All right, children, time to go to school. Old school, that is, which is what you have to call Clyde Stubblefield, the subject of Susan Kepecs' interview/listening session-cum-biographical interlude, our arts feature for this week.
Stubblefield - known to some as "The Funky Drummer," based on his long-documented work with the late R&B legend James Brown, and to others as "Sugar Foot," for his metronomic ability on the bass drum to plow a groove that never quits - is among those musical maestros that have blessed this city by making it their home base after forging fame elsewhere. (Among them, Richard Davis and Roscoe Mitchell come to mind as the most prominent, but they're not the only ones.)
Kepecs does a good job of limning the arc of Stubblefield's career. What the reader might not discern is the fact that he had to essentially rebuild his musical enterprise, having come to town as a relatively young man who had severed his bond with the big time in the form of Brown's band. He didn't seek to catch on with another national act, instead paying dues to the Madison music scene by playing with a varied assortment of local musicians, and establishing a teaching practice. (He's the guy who taught Leo Sidran how to play the drums.)
He also bestowed upon me one of the highlights of my interactions with the music industry, albeit unwittingly. Back in the day, when I had just embarked on a fledgling bar-tending career, I was broken in to the trade by some more experienced hands, including Roger Parks, later of Mr. P's fame and father of Gene Parks, and Frank Stubblefield. One Saturday evening, when I was working the front end of the bar, where the phone resided, I answered a call asking for Frank Stubblefield. "He's not working tonight," I told the caller. "This is his brother Clyde," said the voice on the other end. "I just got into town and need to find Frank." "Come on down to the Dangle," I said, "I'm sure he'll be in before the night's over."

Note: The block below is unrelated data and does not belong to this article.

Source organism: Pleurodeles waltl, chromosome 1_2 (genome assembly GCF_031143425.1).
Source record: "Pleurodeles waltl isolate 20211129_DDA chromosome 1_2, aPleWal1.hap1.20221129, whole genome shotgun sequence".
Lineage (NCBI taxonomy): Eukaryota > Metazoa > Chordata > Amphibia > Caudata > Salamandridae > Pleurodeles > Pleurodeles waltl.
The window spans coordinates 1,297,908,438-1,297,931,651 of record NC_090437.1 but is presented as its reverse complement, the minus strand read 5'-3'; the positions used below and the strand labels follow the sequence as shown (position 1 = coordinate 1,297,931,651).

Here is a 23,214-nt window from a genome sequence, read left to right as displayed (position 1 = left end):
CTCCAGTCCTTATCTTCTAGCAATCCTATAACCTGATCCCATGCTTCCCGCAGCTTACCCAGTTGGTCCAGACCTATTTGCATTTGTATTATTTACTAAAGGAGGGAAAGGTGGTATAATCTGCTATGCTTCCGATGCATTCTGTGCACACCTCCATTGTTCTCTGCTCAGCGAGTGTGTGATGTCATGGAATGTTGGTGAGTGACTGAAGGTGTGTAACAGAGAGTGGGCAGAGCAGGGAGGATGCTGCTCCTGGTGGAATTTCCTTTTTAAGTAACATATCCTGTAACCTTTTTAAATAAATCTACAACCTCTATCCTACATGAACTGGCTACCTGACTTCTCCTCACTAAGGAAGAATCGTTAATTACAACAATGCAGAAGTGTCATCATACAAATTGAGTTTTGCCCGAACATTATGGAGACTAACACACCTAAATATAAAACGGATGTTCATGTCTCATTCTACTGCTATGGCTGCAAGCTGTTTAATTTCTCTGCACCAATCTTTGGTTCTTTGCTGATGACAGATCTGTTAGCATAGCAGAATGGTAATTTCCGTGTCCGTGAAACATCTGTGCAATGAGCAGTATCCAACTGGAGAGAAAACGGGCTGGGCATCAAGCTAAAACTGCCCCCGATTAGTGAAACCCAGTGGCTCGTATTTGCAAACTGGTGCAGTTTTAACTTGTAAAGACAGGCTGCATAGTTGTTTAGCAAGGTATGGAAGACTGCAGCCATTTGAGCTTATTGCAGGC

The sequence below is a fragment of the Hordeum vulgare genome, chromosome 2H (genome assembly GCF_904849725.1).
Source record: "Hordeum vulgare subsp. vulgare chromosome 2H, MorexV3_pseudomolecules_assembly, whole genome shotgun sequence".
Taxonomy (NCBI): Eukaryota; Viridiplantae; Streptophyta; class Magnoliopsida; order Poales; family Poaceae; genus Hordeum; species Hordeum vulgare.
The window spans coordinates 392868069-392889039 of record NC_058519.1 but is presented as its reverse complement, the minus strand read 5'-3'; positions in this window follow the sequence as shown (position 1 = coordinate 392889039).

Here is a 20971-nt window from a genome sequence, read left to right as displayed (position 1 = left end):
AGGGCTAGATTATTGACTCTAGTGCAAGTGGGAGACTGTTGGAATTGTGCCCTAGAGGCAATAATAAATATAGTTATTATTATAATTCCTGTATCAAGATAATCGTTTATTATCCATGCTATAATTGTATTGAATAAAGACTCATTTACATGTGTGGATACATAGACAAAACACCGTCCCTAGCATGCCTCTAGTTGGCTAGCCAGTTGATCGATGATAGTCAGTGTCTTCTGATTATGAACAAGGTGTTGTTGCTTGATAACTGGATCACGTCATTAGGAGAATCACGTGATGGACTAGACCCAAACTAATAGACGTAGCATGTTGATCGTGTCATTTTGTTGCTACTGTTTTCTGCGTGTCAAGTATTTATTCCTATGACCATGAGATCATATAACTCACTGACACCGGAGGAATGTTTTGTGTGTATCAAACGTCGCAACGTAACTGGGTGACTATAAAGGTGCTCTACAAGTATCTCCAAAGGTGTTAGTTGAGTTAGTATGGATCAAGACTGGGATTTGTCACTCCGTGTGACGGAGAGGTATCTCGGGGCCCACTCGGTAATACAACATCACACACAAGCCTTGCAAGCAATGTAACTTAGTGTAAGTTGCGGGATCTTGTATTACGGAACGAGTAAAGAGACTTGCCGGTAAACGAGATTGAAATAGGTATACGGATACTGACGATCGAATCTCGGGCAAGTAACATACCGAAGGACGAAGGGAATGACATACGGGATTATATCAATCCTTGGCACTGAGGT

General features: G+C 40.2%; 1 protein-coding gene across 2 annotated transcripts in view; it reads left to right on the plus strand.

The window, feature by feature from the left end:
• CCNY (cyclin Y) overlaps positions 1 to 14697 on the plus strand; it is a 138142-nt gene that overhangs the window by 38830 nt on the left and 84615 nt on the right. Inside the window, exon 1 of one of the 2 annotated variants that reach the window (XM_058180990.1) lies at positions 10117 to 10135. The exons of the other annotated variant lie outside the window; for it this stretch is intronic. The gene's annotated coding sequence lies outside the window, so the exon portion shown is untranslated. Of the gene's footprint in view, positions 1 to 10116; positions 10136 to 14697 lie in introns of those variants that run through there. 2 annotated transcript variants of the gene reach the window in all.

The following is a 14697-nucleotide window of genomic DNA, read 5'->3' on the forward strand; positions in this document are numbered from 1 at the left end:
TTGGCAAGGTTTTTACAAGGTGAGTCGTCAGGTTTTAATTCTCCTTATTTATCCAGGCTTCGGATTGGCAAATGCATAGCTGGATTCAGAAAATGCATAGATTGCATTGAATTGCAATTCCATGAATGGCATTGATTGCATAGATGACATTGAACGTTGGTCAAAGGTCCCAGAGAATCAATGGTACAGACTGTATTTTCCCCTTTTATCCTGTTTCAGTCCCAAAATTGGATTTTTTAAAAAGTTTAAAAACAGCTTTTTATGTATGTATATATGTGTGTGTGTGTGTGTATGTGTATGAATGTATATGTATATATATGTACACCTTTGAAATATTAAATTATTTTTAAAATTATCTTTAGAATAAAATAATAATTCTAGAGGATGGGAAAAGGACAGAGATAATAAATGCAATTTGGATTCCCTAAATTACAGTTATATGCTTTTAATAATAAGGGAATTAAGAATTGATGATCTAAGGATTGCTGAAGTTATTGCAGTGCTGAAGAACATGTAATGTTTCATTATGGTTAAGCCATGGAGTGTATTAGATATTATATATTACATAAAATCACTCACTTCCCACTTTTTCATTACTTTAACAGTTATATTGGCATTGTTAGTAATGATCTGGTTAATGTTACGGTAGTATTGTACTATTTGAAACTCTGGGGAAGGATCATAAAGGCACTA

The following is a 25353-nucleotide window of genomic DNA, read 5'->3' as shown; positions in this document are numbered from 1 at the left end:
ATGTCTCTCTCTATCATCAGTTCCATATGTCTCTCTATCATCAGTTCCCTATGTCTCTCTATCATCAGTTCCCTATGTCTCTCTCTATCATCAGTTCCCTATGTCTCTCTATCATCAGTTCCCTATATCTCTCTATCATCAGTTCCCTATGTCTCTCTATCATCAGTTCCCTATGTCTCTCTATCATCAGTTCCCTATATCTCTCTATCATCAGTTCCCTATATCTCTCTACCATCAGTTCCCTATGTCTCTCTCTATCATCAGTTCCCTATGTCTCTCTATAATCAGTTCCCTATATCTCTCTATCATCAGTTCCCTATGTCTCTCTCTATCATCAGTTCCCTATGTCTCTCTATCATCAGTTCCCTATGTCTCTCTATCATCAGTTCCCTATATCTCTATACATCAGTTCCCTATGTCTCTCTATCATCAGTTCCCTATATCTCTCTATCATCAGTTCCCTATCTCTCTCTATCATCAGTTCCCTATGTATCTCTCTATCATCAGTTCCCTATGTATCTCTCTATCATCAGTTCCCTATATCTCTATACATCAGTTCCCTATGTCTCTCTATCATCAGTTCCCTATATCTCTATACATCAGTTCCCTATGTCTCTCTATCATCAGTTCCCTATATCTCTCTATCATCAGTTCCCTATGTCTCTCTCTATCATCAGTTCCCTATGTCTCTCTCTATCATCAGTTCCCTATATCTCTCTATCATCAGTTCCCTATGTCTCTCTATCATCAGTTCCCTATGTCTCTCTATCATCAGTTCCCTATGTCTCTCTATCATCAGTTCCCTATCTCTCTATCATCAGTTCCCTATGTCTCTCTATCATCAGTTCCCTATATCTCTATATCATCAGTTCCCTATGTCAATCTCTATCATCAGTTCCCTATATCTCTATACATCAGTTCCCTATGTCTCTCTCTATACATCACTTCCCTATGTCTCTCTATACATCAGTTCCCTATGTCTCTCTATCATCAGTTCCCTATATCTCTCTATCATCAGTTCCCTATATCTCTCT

That, of course, was the night Clyde Stubblefield came to town, and he's been here ever since, pretty much just another Madison musician of the most extraordinary sort. And in his later years his past has come back to exalt him. He's reestablished ties with his old J.B. partner John "Jab'o" Starks, and the two have reaped the rewards of being icons of funky soul music.
In the unlikely case that you have never heard Stubblefield, you can catch his act on Monday nights at the King Club. Or you can hear him as part of the house band on Michael Feldman's "Whad'ya Know?" show on public radio. Or you can buy one of his records and, as they say, give the drummer some.